Residents urged to take care with candles after overnight Tameside fire

A MAN was helped to safety after a knocked over candle caused a fire in his home.

In the early hours of this morning (Tuesday 6 October) a crew from Hyde Community Fire Station attended a house fire in Shaw Street, Mottram.

On arrival at 12.47am firefighters found a fire in the living room, which is believed to have been caused by a candle placed on a table which was accidentally knocked over.

Firefighters wearing two breathing apparatus used a hose reel, a fan and a thermal imaging camera to extinguish the blaze.

The crew was in attendance for approximately thirty minutes.

Head of Prevention, Area Manager Paul Duggan said: “Thanks to the quick-thinking actions of our crew at Hyde this incident was under control within a short amount of time and prevented further damage.

“Candles can be dangerous, and we know that as winter fast approaches they are used more often. Reduce your risk of causing a fire by reading over our candle fire safety advice on our website.”

Greater Manchester Fire and Rescue Service (GMFRS) recommends that you:

  • Never leave a candle unattended and remember to extinguish it before you go asleep
  • Make sure the candle is standing up straight and is firmly fixed in a proper holder so it can't fall over. Scented candles turn to liquid in order to release their fragrance, so always burn them in a suitable glass or metal container that will not leak the liquid and can withstand the heat from it
  • Always place candles on a heat resistant surface. Nightlights and tealights can melt plastic surfaces, such as the top of the TV and the side of a bathtub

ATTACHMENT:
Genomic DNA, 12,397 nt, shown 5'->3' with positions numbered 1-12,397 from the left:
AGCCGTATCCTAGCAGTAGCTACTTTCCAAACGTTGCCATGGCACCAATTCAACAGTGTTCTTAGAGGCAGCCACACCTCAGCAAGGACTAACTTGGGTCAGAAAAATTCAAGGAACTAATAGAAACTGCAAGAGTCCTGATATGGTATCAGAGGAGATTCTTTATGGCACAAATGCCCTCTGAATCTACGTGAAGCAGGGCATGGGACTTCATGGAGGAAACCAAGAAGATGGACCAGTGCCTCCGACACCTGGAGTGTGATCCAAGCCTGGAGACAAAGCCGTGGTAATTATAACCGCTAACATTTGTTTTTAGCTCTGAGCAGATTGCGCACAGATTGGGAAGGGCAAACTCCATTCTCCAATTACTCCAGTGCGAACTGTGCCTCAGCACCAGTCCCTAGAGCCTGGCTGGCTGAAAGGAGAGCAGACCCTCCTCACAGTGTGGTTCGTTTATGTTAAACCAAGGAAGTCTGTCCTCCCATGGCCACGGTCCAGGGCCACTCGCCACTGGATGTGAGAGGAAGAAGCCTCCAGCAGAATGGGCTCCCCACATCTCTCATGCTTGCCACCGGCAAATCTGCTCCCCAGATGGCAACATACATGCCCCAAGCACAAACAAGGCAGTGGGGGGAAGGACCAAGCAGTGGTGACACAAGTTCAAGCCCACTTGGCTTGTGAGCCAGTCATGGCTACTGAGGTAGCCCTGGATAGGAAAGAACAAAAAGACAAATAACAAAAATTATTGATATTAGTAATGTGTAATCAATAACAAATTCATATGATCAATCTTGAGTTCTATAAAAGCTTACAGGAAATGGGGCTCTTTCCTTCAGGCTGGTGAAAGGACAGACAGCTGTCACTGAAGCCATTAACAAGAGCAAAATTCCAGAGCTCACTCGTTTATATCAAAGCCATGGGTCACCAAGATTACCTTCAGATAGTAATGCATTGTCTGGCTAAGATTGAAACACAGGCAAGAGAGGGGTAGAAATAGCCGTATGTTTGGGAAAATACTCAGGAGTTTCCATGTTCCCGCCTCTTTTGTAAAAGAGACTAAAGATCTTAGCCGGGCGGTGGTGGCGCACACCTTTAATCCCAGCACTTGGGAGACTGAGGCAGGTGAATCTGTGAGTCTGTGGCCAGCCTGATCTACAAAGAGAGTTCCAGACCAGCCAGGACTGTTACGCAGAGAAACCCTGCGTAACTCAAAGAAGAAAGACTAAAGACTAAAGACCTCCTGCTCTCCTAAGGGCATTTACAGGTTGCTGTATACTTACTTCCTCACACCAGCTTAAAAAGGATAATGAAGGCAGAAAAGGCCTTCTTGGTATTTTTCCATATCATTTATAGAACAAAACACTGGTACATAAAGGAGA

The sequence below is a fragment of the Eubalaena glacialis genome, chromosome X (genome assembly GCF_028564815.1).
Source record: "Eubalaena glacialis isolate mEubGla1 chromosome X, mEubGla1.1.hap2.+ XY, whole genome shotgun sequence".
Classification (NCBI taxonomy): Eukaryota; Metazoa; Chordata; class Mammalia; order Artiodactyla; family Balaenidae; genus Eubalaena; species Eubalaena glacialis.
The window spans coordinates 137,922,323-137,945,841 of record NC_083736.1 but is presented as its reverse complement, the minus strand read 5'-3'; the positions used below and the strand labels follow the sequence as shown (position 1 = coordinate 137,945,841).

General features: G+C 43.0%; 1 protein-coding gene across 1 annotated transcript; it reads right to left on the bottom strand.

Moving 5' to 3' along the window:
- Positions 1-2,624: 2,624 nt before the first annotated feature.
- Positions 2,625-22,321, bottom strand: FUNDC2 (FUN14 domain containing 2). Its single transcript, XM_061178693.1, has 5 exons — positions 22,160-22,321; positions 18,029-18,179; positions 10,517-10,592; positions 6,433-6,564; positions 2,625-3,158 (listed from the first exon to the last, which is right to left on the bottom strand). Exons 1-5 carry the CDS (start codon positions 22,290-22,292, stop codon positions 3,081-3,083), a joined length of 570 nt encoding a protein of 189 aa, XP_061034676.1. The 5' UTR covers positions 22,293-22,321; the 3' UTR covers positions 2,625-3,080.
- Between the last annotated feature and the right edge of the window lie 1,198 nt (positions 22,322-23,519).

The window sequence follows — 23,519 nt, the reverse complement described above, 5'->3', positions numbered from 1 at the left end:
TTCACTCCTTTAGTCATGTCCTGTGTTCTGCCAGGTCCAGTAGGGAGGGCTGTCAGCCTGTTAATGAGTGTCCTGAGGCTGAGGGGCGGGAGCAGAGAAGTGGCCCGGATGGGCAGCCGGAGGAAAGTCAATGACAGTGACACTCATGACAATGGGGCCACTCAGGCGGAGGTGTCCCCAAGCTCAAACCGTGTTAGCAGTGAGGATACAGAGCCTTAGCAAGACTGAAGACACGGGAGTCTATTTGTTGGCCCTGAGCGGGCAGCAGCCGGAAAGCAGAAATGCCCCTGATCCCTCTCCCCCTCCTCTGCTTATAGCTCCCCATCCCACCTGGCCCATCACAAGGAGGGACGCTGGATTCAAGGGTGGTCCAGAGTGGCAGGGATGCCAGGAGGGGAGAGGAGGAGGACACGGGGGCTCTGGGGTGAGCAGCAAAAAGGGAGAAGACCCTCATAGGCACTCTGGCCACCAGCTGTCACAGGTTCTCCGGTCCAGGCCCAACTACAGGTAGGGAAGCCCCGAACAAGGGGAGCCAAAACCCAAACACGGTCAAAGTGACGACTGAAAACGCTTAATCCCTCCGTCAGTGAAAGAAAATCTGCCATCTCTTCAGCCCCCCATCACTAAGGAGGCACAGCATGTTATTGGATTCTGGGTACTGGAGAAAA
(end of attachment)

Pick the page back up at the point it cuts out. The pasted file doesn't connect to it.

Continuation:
• Keep candles out of draughts, blowing curtains and sources of heat or direct sunlight
  • Always leave at least 10cm between two candles and never place them under shelves or other surfaces
  • Extinguish candles before they burn into holders
  • Burn all candles well out of reach of children and pets
  • Always put candles out before you move them. Using a 'snuffer' or a spoon is safer than blowing them out, which can send sparks and hot wax flying
  • Consider an extra smoke alarm in the rooms where you burn candles
  • Never use outdoor candles indoors
  • Never lean across a candle - you could set your hair or clothes on fire
  • Never play with candles

Paul continued: “A working smoke alarm can give you vital time to escape if a fire did occur in your home. Make sure you have a working smoke alarm on every floor of your home.”

For more home safety advice visit the GMRFS website.

06/10/2020 11:11 AM